Issue Date: July 13, 2009
Chemical Nose Sniffs Out Cancer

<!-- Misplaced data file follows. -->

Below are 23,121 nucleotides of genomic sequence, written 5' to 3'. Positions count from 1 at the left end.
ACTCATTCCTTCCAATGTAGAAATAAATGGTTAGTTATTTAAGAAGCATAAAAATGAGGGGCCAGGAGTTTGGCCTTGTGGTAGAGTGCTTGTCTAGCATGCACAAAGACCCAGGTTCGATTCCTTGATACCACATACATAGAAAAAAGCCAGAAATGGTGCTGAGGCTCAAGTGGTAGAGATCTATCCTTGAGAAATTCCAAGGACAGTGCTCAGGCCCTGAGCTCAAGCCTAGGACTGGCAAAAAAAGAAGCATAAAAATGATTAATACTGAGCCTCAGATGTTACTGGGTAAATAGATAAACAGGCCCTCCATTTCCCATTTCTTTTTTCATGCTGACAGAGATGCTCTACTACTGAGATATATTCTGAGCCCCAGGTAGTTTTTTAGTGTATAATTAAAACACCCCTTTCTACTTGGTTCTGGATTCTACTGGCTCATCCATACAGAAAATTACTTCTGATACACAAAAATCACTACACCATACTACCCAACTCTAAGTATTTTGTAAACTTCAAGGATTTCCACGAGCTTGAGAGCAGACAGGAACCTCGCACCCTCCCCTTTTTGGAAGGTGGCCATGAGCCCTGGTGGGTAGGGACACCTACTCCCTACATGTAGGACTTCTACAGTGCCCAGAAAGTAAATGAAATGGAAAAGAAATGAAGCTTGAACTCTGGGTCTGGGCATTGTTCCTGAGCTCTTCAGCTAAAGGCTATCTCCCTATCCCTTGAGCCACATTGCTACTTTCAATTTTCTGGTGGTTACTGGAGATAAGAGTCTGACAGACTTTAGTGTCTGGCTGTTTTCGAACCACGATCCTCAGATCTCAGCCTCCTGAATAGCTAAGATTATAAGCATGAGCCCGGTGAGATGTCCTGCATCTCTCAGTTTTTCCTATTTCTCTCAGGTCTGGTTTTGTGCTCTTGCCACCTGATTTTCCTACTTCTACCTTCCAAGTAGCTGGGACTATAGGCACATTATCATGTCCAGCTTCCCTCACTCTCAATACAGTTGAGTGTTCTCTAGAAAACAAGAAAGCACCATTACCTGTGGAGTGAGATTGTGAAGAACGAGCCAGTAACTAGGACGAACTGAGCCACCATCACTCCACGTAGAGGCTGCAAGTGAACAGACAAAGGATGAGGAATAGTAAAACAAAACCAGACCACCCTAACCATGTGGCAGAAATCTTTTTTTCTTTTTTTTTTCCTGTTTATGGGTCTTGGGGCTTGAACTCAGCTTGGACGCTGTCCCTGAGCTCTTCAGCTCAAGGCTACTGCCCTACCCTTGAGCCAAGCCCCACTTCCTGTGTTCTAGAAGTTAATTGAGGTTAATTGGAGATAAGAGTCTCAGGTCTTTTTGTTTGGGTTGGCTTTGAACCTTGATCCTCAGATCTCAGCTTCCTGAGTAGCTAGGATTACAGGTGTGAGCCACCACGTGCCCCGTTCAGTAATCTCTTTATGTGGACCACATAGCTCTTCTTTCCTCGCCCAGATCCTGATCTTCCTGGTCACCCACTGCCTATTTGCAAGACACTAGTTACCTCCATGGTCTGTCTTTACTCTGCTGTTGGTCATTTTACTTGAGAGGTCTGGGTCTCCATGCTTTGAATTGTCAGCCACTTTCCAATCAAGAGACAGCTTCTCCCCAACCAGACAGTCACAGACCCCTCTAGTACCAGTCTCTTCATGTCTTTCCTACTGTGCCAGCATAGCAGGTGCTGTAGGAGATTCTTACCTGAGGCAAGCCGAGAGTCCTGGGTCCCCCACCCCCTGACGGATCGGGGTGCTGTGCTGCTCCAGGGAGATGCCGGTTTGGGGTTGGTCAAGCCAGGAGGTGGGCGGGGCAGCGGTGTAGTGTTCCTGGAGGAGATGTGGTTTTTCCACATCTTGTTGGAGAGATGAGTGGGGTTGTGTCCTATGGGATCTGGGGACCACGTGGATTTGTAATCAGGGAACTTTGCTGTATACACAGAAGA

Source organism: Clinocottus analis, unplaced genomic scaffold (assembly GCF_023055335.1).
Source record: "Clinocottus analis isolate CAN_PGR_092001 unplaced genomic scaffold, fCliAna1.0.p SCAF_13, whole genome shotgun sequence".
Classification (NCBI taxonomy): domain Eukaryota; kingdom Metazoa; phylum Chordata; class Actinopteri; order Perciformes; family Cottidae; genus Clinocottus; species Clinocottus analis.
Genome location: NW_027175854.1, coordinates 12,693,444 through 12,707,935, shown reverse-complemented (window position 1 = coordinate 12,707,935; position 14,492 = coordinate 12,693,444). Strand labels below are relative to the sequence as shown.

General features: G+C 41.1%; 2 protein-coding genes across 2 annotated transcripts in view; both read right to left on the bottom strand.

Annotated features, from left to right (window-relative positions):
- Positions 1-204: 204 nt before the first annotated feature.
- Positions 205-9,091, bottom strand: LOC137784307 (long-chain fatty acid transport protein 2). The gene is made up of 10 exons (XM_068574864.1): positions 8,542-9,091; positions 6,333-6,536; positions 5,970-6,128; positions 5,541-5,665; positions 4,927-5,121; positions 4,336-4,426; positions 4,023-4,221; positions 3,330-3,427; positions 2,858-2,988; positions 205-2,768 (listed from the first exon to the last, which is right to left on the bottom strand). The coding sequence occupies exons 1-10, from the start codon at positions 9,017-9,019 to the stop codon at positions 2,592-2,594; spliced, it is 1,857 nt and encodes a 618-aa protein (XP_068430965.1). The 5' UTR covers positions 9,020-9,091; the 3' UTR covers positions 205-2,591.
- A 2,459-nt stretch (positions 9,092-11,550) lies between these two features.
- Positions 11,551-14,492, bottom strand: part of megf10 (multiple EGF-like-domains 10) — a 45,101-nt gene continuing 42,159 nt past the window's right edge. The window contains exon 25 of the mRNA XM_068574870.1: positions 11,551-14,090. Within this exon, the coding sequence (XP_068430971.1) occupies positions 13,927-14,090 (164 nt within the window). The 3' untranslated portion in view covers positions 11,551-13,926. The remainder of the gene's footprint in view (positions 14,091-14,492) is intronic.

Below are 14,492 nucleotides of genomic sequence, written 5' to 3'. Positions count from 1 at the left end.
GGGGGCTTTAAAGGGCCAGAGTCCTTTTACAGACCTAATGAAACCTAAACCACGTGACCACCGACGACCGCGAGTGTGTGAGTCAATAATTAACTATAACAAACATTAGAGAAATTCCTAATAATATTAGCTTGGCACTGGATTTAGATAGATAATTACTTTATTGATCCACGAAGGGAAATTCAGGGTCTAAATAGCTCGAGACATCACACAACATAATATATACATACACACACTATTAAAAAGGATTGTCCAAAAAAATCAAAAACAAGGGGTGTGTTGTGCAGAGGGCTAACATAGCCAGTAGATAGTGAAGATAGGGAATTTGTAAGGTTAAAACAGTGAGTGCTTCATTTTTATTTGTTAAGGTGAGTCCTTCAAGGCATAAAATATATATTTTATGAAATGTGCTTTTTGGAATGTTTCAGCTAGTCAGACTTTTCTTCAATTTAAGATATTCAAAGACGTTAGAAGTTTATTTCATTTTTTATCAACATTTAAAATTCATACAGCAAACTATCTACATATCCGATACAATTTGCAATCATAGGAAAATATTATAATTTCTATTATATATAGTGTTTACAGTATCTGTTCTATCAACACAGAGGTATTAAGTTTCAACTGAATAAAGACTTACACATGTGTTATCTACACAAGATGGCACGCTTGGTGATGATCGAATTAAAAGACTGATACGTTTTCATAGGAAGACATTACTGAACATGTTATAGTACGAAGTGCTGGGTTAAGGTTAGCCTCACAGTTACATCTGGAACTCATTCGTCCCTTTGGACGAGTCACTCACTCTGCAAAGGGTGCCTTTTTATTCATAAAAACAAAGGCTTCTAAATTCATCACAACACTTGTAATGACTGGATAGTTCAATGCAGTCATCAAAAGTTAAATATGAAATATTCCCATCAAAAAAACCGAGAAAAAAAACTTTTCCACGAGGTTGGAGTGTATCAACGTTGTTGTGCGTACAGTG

An array of nanoparticle-polymer sensors can detect cancer cells by sniffing out their physicochemical properties, reports Vincent M. Rotello of the University of Massachusetts, Amherst, and coworkers (Proc. Natl. Acad. Sci. USA 2009, 106, 10912). The team's chemical-nose approach distinguishes among normal, cancerous, and metastatic human breast cells, and even among analogous genetically identical mouse cells. To develop the sensor array, the researchers synthesized three versions of functionalized gold nanoparticles that bind differentially to phospholipids, carbohydrates, and integral membrane proteins on the surfaces of normal and cancer cells. The nanoparticles also bind noncovalently to the fluorescent polymer PPE-CO2, an interaction that quenches the polymer's fluorescence. When the nanoparticle-polymer conjugates are added to cells growing in microwells, cell-surface components compete with PPE-CO2 for nanoparticle binding. As the cells displace the polymer, fluorescence is restored and the researchers can detect differences in cell-surface composition by examining the fluorescence patterns of the three conjugates. Because the sensing strategy takes only minutes and requires no prior knowledge of cell-surface biomarkers, the method could have a major impact on cancer detection and treatment, Rotello says.
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